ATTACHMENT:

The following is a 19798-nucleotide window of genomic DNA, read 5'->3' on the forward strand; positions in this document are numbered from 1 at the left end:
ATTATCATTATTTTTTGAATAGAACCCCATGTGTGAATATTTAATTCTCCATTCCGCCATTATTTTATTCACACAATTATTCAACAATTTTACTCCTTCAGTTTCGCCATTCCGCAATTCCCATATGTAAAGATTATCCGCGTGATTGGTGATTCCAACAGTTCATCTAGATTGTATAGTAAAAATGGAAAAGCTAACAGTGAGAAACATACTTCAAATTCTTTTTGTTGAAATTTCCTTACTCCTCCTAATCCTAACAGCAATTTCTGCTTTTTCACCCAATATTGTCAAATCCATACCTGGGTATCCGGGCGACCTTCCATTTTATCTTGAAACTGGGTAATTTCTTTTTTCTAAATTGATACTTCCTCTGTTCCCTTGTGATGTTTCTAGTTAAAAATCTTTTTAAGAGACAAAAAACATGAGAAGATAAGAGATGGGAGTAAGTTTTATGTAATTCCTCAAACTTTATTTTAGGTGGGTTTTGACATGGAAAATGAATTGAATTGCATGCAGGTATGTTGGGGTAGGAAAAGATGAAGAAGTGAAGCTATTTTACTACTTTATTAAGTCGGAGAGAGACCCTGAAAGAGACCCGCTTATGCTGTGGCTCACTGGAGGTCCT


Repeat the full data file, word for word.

The following is a 19798-nucleotide window of genomic DNA, read 5'->3' on the forward strand; positions in this document are numbered from 1 at the left end:
ATTATCATTATTTTTTGAATAGAACCCCATGTGTGAATATTTAATTCTCCATTCCGCCATTATTTTATTCACACAATTATTCAACAATTTTACTCCTTCAGTTTCGCCATTCCGCAATTCCCATATGTAAAGATTATCCGCGTGATTGGTGATTCCAACAGTTCATCTAGATTGTATAGTAAAAATGGAAAAGCTAACAGTGAGAAACATACTTCAAATTCTTTTTGTTGAAATTTCCTTACTCCTCCTAATCCTAACAGCAATTTCTGCTTTTTCACCCAATATTGTCAAATCCATACCTGGGTATCCGGGCGACCTTCCATTTTATCTTGAAACTGGGTAATTTCTTTTTTCTAAATTGATACTTCCTCTGTTCCCTTGTGATGTTTCTAGTTAAAAATCTTTTTAAGAGACAAAAAACATGAGAAGATAAGAGATGGGAGTAAGTTTTATGTAATTCCTCAAACTTTATTTTAGGTGGGTTTTGACATGGAAAATGAATTGAATTGCATGCAGGTATGTTGGGGTAGGAAAAGATGAAGAAGTGAAGCTATTTTACTACTTTATTAAGTCGGAGAGAGACCCTGAAAGAGACCCGCTTATGCTGTGGCTCACTGGAGGTCCT